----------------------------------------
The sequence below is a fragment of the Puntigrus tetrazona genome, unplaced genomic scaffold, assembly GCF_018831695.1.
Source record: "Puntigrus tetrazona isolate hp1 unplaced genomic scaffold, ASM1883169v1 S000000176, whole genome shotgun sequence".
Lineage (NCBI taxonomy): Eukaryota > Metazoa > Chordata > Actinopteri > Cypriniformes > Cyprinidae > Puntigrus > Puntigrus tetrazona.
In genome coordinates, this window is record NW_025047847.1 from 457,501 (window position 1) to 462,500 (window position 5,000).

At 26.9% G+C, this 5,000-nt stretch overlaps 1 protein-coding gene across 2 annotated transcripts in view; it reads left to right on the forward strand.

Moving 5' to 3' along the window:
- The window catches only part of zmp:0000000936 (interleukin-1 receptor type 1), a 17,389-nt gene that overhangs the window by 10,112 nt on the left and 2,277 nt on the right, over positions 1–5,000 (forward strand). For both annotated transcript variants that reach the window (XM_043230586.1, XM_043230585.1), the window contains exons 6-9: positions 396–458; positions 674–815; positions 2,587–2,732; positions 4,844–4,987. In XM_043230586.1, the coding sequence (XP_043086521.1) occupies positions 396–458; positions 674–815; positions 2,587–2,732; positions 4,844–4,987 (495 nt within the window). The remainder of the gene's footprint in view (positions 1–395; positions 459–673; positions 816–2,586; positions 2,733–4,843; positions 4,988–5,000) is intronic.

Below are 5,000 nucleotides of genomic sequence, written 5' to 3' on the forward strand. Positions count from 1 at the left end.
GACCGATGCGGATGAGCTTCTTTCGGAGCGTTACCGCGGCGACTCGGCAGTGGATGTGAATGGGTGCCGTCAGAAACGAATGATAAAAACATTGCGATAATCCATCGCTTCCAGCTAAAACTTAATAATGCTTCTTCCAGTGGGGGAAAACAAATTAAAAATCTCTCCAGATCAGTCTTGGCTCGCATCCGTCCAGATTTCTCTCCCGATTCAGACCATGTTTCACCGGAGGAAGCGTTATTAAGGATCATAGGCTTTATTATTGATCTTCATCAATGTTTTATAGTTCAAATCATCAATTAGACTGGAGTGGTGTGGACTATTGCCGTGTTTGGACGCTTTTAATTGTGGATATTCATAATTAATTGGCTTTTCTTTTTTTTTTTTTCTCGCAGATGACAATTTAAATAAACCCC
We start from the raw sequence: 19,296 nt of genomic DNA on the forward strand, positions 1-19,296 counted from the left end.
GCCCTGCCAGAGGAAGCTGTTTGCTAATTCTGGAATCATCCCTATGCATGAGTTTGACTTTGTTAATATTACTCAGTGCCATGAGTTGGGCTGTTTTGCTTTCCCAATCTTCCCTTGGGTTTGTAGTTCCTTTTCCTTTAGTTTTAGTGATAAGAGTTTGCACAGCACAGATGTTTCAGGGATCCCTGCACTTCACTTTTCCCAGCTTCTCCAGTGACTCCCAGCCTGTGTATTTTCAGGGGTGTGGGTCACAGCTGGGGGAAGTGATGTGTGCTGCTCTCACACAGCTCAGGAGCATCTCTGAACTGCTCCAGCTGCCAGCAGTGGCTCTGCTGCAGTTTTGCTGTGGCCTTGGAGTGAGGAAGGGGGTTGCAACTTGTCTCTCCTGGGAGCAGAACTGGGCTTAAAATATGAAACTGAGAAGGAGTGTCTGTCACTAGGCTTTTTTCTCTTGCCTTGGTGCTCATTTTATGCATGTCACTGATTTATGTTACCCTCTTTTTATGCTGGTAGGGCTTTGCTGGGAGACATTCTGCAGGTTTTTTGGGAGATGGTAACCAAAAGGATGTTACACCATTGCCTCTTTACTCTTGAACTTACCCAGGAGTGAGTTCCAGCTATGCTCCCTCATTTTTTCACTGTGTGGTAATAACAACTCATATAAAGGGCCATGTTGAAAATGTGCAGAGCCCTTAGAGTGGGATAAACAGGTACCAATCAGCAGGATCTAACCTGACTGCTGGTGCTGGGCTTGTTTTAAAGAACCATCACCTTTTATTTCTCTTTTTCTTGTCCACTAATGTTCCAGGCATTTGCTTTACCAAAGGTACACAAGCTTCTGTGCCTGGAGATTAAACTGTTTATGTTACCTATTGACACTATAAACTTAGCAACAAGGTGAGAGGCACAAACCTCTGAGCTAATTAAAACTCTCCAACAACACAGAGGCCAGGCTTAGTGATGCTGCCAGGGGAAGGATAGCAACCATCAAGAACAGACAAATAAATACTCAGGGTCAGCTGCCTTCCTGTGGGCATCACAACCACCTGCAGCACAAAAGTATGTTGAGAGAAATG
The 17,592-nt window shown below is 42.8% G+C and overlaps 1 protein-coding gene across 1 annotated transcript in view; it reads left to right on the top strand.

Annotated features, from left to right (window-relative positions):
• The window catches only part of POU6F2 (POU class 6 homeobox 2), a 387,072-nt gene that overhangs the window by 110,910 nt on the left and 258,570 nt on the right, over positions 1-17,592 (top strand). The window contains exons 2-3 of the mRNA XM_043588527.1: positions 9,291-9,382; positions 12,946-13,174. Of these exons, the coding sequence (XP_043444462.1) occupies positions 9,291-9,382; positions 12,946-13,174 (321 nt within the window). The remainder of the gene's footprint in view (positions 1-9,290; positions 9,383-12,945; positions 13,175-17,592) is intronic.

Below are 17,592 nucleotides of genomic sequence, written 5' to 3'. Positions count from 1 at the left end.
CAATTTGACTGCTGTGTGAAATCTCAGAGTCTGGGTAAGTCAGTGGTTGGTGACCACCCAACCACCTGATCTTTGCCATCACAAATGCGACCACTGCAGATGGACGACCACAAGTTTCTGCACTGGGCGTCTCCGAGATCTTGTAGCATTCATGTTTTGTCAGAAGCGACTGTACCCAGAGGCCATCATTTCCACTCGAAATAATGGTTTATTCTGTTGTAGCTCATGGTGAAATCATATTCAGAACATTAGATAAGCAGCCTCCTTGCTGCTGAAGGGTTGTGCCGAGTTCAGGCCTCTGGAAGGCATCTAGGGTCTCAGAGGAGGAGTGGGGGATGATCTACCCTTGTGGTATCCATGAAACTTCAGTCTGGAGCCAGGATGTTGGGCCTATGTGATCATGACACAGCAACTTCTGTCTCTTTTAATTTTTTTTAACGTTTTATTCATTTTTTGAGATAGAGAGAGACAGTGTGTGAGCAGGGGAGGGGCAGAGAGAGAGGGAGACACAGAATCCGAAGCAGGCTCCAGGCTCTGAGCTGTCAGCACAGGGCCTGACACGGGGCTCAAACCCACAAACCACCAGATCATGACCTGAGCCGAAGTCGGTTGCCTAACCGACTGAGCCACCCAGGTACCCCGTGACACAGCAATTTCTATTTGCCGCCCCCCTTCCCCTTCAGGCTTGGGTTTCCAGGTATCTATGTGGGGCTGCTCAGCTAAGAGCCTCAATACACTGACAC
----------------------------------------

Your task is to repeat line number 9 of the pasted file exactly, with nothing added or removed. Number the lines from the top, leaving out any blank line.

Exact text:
GACCGATGCGGATGAGCTTCTTTCGGAGCGTTACCGCGGCGACTCGGCAGTGGATGTGAATGGGTGCCGTCAGAAACGAATGATAAAAACATTGCGATAATCCATCGCTTCCAGCTAAAACTTAATAATGCTTCTTCCAGTGGGGGAAAACAAATTAAAAATCTCTCCAGATCAGTCTTGGCTCGCATCCGTCCAGATTTCTCTCCCGATTCAGACCATGTTTCACCGGAGGAAGCGTTATTAAGGATCATAGGCTTTATTATTGATCTTCATCAATGTTTTATAGTTCAAATCATCAATTAGACTGGAGTGGTGTGGACTATTGCCGTGTTTGGACGCTTTTAATTGTGGATATTCATAATTAATTGGCTTTTCTTTTTTTTTTTTTCTCGCAGATGACAATTTAAATAAACCCC